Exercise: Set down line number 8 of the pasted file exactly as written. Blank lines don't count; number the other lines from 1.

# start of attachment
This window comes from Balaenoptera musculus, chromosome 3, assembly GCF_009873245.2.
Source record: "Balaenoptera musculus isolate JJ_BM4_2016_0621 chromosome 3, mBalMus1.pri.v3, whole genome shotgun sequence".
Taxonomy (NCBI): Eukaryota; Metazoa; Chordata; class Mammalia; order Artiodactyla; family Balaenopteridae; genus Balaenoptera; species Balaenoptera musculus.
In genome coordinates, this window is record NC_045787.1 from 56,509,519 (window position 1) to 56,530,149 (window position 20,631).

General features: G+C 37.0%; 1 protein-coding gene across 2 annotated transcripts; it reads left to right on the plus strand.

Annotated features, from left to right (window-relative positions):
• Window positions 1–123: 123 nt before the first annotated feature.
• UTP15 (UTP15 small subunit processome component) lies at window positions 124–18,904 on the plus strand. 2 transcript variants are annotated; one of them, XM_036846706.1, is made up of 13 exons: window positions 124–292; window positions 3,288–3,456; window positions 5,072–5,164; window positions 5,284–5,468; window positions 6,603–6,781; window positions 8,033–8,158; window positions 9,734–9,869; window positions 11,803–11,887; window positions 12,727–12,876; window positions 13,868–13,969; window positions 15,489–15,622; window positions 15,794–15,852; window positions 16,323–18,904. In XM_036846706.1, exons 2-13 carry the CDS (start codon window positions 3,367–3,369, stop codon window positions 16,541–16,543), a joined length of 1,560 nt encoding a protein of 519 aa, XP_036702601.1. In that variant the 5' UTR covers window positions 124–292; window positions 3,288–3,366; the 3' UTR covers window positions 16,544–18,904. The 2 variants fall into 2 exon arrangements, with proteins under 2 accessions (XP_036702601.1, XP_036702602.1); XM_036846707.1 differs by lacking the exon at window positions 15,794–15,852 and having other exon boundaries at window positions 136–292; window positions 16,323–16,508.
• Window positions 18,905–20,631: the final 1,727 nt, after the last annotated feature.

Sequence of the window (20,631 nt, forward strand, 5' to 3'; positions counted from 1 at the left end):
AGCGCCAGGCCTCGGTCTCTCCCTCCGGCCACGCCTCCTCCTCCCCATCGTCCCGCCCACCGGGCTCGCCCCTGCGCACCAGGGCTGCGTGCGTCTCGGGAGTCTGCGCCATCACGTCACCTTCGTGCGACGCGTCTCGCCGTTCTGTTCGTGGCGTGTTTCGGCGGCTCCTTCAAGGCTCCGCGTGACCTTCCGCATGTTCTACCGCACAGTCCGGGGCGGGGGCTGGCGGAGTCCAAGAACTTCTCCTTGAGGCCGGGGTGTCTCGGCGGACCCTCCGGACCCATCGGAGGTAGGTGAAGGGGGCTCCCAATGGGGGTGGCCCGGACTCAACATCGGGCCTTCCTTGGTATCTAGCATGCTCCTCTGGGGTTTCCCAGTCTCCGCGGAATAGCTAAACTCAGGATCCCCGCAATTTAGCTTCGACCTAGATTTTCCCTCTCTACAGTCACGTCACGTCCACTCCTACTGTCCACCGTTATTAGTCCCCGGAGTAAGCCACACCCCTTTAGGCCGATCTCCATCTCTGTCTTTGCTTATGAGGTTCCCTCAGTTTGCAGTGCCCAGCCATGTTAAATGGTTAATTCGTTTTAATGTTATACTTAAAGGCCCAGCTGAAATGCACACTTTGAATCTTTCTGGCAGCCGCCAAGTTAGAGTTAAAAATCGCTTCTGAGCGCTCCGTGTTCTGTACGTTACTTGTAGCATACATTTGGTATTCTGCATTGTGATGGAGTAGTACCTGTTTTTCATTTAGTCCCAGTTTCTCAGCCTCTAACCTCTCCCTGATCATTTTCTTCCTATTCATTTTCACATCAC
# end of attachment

• UTP15 (UTP15 small subunit processome component) lies at window positions 124–18,904 on the plus strand. 2 transcript variants are annotated; one of them, XM_036846706.1, is made up of 13 exons: window positions 124–292; window positions 3,288–3,456; window positions 5,072–5,164; window positions 5,284–5,468; window positions 6,603–6,781; window positions 8,033–8,158; window positions 9,734–9,869; window positions 11,803–11,887; window positions 12,727–12,876; window positions 13,868–13,969; window positions 15,489–15,622; window positions 15,794–15,852; window positions 16,323–18,904. In XM_036846706.1, exons 2-13 carry the CDS (start codon window positions 3,367–3,369, stop codon window positions 16,541–16,543), a joined length of 1,560 nt encoding a protein of 519 aa, XP_036702601.1. In that variant the 5' UTR covers window positions 124–292; window positions 3,288–3,366; the 3' UTR covers window positions 16,544–18,904. The 2 variants fall into 2 exon arrangements, with proteins under 2 accessions (XP_036702601.1, XP_036702602.1); XM_036846707.1 differs by lacking the exon at window positions 15,794–15,852 and having other exon boundaries at window positions 136–292; window positions 16,323–16,508.